Pasteurisation is a misnomer in composting, as no compost will become truly sterilized by high temperatures alone. Rather, in a very hot compost where the temperature exceeds 55 °C (130 °F) for several days, the ability of organisms to survive is greatly compromised. Nevertheless, there are many organisms in nature that can survive extreme temperatures, including the group of pathogenic Clostridium, and so no compost is completely safe. To achieve the elevated temperatures, the compost bin must be kept warm, insulated and damp.
Aerated Composting is an efficient form of composting from the chemical point of view as it produces ultimately only energy in the form of waste heat and CO2 and H2O . With aerated composting, fresh air (i.e. oxygen) is introduced throughout the mix of materials using any appropriate mechanism. The air stimulates the microorganisms that are already in the mix, and their by-product is heat. In a properly operated compost system, pile temperatures are sufficient to stabilize the raw material, and the oxygen-rich conditions within the core of the pile eliminate offensive odors. High temperatures also destroy fly larvae and weed seeds, yielding a safe, high-quality finished product.
Finally, aeration expedites the composting process through the mechanism of heating insofar as the elevated heat will drive biochemical processes faster, so that a finished product can be rendered in 60 to 120 days. Aerated compost is an excellent source of macro- and micro-nutrients as well as stable organic matter, all of which support healthy plant growth. In addition, the micro-organisms in compost aid in the suppression of plant pathogens. Finally, compost retains water extremely well resulting in improved drought resistance, a longer growing season, and reduced soil erosion.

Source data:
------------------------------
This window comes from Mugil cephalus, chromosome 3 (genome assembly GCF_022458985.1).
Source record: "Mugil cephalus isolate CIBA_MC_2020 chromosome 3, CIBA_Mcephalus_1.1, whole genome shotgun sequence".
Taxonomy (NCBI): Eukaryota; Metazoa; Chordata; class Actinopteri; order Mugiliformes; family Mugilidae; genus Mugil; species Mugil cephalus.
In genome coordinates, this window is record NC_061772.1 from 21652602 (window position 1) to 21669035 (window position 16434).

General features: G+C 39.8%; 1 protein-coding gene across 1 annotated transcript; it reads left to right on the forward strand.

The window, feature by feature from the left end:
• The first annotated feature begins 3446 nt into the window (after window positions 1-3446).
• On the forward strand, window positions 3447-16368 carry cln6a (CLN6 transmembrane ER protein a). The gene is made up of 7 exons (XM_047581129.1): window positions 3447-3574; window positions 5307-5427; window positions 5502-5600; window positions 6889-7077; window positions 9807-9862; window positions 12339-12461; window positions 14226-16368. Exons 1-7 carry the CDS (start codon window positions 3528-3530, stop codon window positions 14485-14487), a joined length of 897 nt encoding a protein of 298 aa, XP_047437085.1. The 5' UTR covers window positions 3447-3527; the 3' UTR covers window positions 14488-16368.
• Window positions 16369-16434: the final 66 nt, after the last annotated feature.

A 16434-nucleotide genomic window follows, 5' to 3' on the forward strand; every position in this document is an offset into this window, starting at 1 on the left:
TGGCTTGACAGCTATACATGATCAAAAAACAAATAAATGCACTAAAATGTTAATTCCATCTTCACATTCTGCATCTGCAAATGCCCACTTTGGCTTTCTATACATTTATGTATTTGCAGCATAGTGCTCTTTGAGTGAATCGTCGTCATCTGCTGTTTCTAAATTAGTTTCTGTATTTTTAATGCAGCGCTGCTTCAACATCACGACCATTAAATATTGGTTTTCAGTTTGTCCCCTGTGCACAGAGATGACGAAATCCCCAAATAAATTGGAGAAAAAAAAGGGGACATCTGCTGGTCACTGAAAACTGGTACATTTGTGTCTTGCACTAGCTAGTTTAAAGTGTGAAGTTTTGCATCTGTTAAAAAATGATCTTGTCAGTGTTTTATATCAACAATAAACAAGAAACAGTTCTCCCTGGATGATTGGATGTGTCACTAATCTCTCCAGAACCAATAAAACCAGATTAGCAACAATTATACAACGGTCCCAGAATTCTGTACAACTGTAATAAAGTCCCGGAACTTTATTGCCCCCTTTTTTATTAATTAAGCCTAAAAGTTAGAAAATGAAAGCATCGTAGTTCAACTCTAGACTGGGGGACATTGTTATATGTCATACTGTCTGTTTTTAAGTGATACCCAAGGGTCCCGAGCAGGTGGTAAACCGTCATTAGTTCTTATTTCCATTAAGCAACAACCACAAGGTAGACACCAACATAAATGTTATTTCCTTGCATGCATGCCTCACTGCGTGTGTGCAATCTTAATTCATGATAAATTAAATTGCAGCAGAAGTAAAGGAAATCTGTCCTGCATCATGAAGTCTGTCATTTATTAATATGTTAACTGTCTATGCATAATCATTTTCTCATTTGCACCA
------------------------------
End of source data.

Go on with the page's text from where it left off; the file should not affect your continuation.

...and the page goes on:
In Thailand this system has been used by farmer groups for more than 445 sites (May, 2008). The process needs only 30 days to finish without turning need and 10 metric tons of compost is obtained each time. A blower (15 inch squirrel-caged blower with motor) is needed to force the air through 10 static piles of compost twice a day and 15 minutes each. The raw materials consist of agricultural wastes and animal manure in the ratio of 3 : 1 by volume.
Home composters use a range of techniques, varying from extremely passive (throw everything in a pile and leave it for a year or two) to extremely active (monitor the temperature, turn the pile regularly, and adjust the ingredients over time). Some composters use mineral powders to absorb smells, although a well-maintained pile seldom has bad odors. It is usually located in the back garden.
An effective compost pile is about as damp as a well wrung-out sponge. This provides the moisture that all life requires. Microorganisms vary by their ideal temperature and the heat they generate as they digest. Mesophilic bacteria survive best at temperatures of 20 to 44 °C (70 to 120 °F). thermophilic (heat-surviving) bacteria grow optimally at around 55°C (130 °F), and can attain the fastest decomposition, since metabolic processes proceed more rapidly under higher temperatures. Elevated temperature is also preferred since it causes the most rapid pathogen reduction, and is more destructive of weed seeds. To minimally achieve it, the heap should be about 1 m (3 ft) wide, 1 m (3 ft) tall, and as long as is practicable. This provides enough insulating mass to build up heat but also allows aeration. The center of the pile heats up the most.